189originals or known safe values. Then the child process, which no longer
190has any special permissions, does the B<open> or other system call.
191Finally, the child passes the data it managed to access back to the
5f05dabc 192parent. Because the file or pipe was opened in the child while running
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193under less privilege than the parent, it's not apt to be tricked into
194doing something it shouldn't.
195
5f05dabc 196Here's a way to do back-ticks reasonably safely. Notice how the B<exec> is
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197not called with a string that the shell could expand. This is by far the
198best way to call something that might be subjected to shell escapes: just
199never call the shell at all. By the time we get to the B<exec>, tainting
200is turned off, however, so be careful what you call and what you pass it.
cb1a09d0 201
425e5e39 202 use English;
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203 die unless defined $pid = open(KID, "-|");
204 if ($pid) { # parent
205 while (<KID>) {
206 # do something
425e5e39 207 }
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208 close KID;
209 } else {
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210 $EUID = $UID;
211 $EGID = $GID; # XXX: initgroups() not called
212 $ENV{PATH} = "/bin:/usr/bin";
213 exec 'myprog', 'arg1', 'arg2';
214 die "can't exec myprog: $!";
215 }
216
217A similar strategy would work for wildcard expansion via C<glob>.
218
219Taint checking is most useful when although you trust yourself not to have
220written a program to give away the farm, you don't necessarily trust those
221who end up using it not to try to trick it into doing something bad. This
222is the kind of security checking that's useful for setuid programs and
223programs launched on someone else's behalf, like CGI programs.
224
225This is quite different, however, from not even trusting the writer of the
226code not to try to do something evil. That's the kind of trust needed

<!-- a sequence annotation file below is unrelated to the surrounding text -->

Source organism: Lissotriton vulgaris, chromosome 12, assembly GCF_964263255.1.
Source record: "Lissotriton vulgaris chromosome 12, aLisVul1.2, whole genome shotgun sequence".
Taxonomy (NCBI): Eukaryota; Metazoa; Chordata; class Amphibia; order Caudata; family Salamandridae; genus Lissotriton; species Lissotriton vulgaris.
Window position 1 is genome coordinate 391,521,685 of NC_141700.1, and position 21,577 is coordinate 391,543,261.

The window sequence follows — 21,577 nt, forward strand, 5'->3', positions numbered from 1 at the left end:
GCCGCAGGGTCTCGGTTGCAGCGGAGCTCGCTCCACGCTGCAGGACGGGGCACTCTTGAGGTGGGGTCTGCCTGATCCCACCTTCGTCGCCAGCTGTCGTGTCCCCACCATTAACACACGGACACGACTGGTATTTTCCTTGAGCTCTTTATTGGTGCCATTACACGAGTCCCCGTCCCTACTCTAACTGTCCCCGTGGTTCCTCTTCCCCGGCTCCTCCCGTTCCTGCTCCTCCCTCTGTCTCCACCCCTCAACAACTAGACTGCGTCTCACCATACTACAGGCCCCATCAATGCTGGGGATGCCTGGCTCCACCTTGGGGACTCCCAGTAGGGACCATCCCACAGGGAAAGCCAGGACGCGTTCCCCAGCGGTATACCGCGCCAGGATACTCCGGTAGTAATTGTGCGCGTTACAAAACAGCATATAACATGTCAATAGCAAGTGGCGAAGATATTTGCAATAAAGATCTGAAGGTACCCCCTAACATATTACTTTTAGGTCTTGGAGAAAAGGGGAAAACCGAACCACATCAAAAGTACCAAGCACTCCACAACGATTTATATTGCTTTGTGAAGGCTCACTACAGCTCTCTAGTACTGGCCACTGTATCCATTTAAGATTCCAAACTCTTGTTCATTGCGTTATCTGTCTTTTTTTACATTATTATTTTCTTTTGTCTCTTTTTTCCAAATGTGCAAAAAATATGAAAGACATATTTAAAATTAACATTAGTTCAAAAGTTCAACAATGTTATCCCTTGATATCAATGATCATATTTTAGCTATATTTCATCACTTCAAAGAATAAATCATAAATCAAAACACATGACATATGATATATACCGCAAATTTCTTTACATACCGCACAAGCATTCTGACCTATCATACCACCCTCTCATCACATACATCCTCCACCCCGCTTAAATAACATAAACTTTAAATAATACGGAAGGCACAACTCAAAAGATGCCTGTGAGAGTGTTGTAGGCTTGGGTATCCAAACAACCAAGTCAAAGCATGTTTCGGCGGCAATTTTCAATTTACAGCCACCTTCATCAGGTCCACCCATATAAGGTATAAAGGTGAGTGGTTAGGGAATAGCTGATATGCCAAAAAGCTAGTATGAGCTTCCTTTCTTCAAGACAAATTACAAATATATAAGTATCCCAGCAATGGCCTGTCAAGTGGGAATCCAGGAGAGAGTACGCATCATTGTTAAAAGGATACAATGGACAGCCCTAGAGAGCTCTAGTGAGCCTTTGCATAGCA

227when someone hands you a program you've never seen before and says, "Here,
228run this." For that kind of safety, check out the Safe module,
229included standard in the Perl distribution. This module allows the
230programmer to set up special compartments in which all system operations
231are trapped and namespace access is carefully controlled.
232
233=head2 Security Bugs
234
235Beyond the obvious problems that stem from giving special privileges to
236systems as flexible as scripts, on many versions of Unix, setuid scripts
237are inherently insecure right from the start. The problem is a race
238condition in the kernel. Between the time the kernel opens the file to
239see which interpreter to run and when the (now-setuid) interpreter turns
240around and reopens the file to interpret it, the file in question may have
241changed, especially if you have symbolic links on your system.
242
243Fortunately, sometimes this kernel "feature" can be disabled.
244Unfortunately, there are two ways to disable it. The system can simply
245outlaw scripts with the setuid bit set, which doesn't help much.
246Alternately, it can simply ignore the setuid bit on scripts. If the
247latter is true, Perl can emulate the setuid and setgid mechanism when it
248notices the otherwise useless setuid/gid bits on Perl scripts. It does
249this via a special executable called B<suidperl> that is automatically
250invoked for you if it's needed.
251
252However, if the kernel setuid script feature isn't disabled, Perl will
253complain loudly that your setuid script is insecure. You'll need to
254either disable the kernel setuid script feature, or put a C wrapper around
255the script. A C wrapper is just a compiled program that does nothing
256except call your Perl program. Compiled programs are not subject to the
257kernel bug that plagues setuid scripts. Here's a simple wrapper, written
258in C:
259
260 #define REAL_PATH "/path/to/script"
261 main(ac, av)
262 char **av;
263 {
264 execv(REAL_PATH, av);
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265 }
266
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267Compile this wrapper into a binary executable and then make I<it> rather
268than your script setuid or setgid.
269
270See the program B<wrapsuid> in the F<eg> directory of your Perl
271distribution for a convenient way to do this automatically for all your
272setuid Perl programs. It moves setuid scripts into files with the same
273name plus a leading dot, and then compiles a wrapper like the one above
274for each of them.
275
276In recent years, vendors have begun to supply systems free of this
277inherent security bug. On such systems, when the kernel passes the name
278of the setuid script to open to the interpreter, rather than using a
279pathname subject to meddling, it instead passes I</dev/fd/3>. This is a
280special file already opened on the script, so that there can be no race
281condition for evil scripts to exploit. On these systems, Perl should be
282compiled with C<-DSETUID_SCRIPTS_ARE_SECURE_NOW>. The B<Configure>
283program that builds Perl tries to figure this out for itself, so you
284should never have to specify this yourself. Most modern releases of
285SysVr4 and BSD 4.4 use this approach to avoid the kernel race condition.
286
287Prior to release 5.003 of Perl, a bug in the code of B<suidperl> could
288introduce a security hole in systems compiled with strict POSIX
289compliance.